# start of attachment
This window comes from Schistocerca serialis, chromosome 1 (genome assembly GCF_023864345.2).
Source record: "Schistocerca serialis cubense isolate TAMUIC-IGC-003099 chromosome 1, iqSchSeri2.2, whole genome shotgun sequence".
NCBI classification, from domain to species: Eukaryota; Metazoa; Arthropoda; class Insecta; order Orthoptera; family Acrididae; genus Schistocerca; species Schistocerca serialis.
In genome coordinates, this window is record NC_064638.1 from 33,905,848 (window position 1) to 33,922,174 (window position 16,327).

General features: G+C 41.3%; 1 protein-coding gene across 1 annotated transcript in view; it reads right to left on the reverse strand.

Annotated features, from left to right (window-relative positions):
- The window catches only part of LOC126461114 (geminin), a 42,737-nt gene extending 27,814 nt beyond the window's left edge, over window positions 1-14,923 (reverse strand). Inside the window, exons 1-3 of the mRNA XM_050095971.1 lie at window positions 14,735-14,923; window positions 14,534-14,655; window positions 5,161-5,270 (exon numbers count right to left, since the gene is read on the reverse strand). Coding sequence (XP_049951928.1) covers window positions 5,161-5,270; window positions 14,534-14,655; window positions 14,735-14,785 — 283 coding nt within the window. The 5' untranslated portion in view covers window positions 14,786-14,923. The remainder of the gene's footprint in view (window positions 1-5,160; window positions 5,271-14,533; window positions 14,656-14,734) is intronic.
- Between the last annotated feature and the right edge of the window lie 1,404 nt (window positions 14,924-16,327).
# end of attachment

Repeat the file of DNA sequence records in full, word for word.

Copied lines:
This window comes from Schistocerca serialis, chromosome 1 (genome assembly GCF_023864345.2).
Source record: "Schistocerca serialis cubense isolate TAMUIC-IGC-003099 chromosome 1, iqSchSeri2.2, whole genome shotgun sequence".
NCBI classification, from domain to species: Eukaryota; Metazoa; Arthropoda; class Insecta; order Orthoptera; family Acrididae; genus Schistocerca; species Schistocerca serialis.
In genome coordinates, this window is record NC_064638.1 from 33,905,848 (window position 1) to 33,922,174 (window position 16,327).

General features: G+C 41.3%; 1 protein-coding gene across 1 annotated transcript in view; it reads right to left on the reverse strand.

Annotated features, from left to right (window-relative positions):
- The window catches only part of LOC126461114 (geminin), a 42,737-nt gene extending 27,814 nt beyond the window's left edge, over window positions 1-14,923 (reverse strand). Inside the window, exons 1-3 of the mRNA XM_050095971.1 lie at window positions 14,735-14,923; window positions 14,534-14,655; window positions 5,161-5,270 (exon numbers count right to left, since the gene is read on the reverse strand). Coding sequence (XP_049951928.1) covers window positions 5,161-5,270; window positions 14,534-14,655; window positions 14,735-14,785 — 283 coding nt within the window. The 5' untranslated portion in view covers window positions 14,786-14,923. The remainder of the gene's footprint in view (window positions 1-5,160; window positions 5,271-14,533; window positions 14,656-14,734) is intronic.
- Between the last annotated feature and the right edge of the window lie 1,404 nt (window positions 14,924-16,327).